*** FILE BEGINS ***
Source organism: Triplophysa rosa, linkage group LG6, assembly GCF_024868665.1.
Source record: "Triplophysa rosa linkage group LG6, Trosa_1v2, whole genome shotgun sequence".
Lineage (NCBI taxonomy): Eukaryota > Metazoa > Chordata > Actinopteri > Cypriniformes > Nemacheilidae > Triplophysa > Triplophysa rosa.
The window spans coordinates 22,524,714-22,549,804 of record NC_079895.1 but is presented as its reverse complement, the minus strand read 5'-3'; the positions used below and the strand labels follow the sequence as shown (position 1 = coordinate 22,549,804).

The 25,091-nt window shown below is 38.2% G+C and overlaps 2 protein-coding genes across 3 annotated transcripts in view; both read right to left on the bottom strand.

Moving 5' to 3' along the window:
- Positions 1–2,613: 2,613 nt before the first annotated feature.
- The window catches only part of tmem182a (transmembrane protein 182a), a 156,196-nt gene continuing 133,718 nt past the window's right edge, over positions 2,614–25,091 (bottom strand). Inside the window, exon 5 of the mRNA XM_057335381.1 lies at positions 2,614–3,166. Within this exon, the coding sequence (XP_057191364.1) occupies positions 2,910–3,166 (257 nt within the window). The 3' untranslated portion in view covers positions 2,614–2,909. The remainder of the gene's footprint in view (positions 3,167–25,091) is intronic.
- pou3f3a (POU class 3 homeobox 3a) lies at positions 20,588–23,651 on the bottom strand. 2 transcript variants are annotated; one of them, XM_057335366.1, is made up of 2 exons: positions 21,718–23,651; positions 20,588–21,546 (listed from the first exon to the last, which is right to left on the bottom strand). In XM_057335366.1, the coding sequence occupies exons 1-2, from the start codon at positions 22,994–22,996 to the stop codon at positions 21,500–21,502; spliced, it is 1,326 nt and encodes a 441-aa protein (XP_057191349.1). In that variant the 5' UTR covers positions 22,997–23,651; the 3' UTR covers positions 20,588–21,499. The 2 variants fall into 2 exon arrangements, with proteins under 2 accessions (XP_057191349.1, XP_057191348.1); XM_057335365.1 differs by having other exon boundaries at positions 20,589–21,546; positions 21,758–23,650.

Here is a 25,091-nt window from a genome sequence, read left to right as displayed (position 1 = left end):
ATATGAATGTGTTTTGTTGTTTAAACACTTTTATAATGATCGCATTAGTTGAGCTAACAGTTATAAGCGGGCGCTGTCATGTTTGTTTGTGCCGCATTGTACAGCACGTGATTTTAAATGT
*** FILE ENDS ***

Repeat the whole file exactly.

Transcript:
Source organism: Triplophysa rosa, linkage group LG6, assembly GCF_024868665.1.
Source record: "Triplophysa rosa linkage group LG6, Trosa_1v2, whole genome shotgun sequence".
Lineage (NCBI taxonomy): Eukaryota > Metazoa > Chordata > Actinopteri > Cypriniformes > Nemacheilidae > Triplophysa > Triplophysa rosa.
The window spans coordinates 22,524,714-22,549,804 of record NC_079895.1 but is presented as its reverse complement, the minus strand read 5'-3'; the positions used below and the strand labels follow the sequence as shown (position 1 = coordinate 22,549,804).

The 25,091-nt window shown below is 38.2% G+C and overlaps 2 protein-coding genes across 3 annotated transcripts in view; both read right to left on the bottom strand.

Moving 5' to 3' along the window:
- Positions 1–2,613: 2,613 nt before the first annotated feature.
- The window catches only part of tmem182a (transmembrane protein 182a), a 156,196-nt gene continuing 133,718 nt past the window's right edge, over positions 2,614–25,091 (bottom strand). Inside the window, exon 5 of the mRNA XM_057335381.1 lies at positions 2,614–3,166. Within this exon, the coding sequence (XP_057191364.1) occupies positions 2,910–3,166 (257 nt within the window). The 3' untranslated portion in view covers positions 2,614–2,909. The remainder of the gene's footprint in view (positions 3,167–25,091) is intronic.
- pou3f3a (POU class 3 homeobox 3a) lies at positions 20,588–23,651 on the bottom strand. 2 transcript variants are annotated; one of them, XM_057335366.1, is made up of 2 exons: positions 21,718–23,651; positions 20,588–21,546 (listed from the first exon to the last, which is right to left on the bottom strand). In XM_057335366.1, the coding sequence occupies exons 1-2, from the start codon at positions 22,994–22,996 to the stop codon at positions 21,500–21,502; spliced, it is 1,326 nt and encodes a 441-aa protein (XP_057191349.1). In that variant the 5' UTR covers positions 22,997–23,651; the 3' UTR covers positions 20,588–21,499. The 2 variants fall into 2 exon arrangements, with proteins under 2 accessions (XP_057191349.1, XP_057191348.1); XM_057335365.1 differs by having other exon boundaries at positions 20,589–21,546; positions 21,758–23,650.

Here is a 25,091-nt window from a genome sequence, read left to right as displayed (position 1 = left end):
ATATGAATGTGTTTTGTTGTTTAAACACTTTTATAATGATCGCATTAGTTGAGCTAACAGTTATAAGCGGGCGCTGTCATGTTTGTTTGTGCCGCATTGTACAGCACGTGATTTTAAATGT